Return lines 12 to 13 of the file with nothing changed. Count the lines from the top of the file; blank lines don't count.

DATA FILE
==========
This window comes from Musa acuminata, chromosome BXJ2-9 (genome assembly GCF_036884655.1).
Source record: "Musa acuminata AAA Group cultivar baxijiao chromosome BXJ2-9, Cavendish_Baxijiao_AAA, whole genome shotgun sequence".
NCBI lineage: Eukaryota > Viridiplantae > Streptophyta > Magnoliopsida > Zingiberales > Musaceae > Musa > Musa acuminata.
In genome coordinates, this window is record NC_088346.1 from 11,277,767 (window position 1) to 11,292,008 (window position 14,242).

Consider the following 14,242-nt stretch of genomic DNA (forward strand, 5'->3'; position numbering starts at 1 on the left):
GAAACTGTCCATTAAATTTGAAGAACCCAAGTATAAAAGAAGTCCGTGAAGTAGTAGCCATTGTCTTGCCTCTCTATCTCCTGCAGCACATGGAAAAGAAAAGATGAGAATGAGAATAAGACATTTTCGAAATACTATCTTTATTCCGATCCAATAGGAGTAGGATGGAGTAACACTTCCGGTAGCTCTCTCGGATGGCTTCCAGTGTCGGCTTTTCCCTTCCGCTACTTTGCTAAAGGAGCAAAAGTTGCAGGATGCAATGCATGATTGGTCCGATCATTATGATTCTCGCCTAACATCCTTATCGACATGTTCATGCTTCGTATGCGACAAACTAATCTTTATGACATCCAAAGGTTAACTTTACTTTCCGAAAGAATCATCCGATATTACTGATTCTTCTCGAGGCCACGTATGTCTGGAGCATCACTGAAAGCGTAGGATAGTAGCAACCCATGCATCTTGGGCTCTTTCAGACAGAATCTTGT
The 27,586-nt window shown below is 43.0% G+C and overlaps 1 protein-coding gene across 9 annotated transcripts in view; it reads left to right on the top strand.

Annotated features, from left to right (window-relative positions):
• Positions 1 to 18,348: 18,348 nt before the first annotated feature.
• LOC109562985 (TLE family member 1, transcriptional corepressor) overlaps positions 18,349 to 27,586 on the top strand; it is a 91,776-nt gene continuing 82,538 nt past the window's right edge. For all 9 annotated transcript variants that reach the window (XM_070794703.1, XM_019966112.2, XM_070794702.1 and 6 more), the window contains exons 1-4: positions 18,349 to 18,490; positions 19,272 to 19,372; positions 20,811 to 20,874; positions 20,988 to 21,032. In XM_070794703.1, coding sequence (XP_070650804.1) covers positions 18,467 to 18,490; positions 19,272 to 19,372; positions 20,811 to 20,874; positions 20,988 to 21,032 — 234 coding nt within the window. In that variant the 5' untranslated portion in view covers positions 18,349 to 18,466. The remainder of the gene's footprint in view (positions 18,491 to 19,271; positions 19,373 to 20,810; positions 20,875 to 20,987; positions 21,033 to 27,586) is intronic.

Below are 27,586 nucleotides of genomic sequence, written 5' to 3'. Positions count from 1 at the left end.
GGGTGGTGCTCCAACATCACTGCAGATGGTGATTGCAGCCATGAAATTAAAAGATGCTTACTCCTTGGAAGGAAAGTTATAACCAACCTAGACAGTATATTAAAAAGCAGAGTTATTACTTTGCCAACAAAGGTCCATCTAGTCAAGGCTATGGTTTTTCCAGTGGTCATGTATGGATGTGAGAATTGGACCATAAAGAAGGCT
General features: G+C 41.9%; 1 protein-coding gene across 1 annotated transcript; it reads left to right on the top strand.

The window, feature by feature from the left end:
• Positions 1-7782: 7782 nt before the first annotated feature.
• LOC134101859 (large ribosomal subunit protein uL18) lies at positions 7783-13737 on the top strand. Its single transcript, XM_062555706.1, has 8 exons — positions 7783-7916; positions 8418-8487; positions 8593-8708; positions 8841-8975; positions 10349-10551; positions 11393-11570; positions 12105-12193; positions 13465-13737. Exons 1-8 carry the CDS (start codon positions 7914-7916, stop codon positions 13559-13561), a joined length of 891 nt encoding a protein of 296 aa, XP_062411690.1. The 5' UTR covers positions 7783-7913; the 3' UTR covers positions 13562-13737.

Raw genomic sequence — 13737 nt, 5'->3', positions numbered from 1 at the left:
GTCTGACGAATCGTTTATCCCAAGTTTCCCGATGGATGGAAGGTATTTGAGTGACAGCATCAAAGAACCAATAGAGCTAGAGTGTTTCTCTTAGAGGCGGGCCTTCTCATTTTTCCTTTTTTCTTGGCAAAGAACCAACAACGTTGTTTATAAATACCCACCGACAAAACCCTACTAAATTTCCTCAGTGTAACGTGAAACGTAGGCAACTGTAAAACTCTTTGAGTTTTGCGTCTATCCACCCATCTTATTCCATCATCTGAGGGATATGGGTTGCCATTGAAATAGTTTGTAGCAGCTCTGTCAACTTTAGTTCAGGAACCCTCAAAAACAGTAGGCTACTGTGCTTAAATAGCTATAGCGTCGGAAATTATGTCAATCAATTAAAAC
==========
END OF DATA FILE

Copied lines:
GGGTGGTGCTCCAACATCACTGCAGATGGTGATTGCAGCCATGAAATTAAAAGATGCTTACTCCTTGGAAGGAAAGTTATAACCAACCTAGACAGTATATTAAAAAGCAGAGTTATTACTTTGCCAACAAAGGTCCATCTAGTCAAGGCTATGGTTTTTCCAGTGGTCATGTATGGATGTGAGAATTGGACCATAAAGAAGGCT
General features: G+C 41.9%; 1 protein-coding gene across 1 annotated transcript; it reads left to right on the top strand.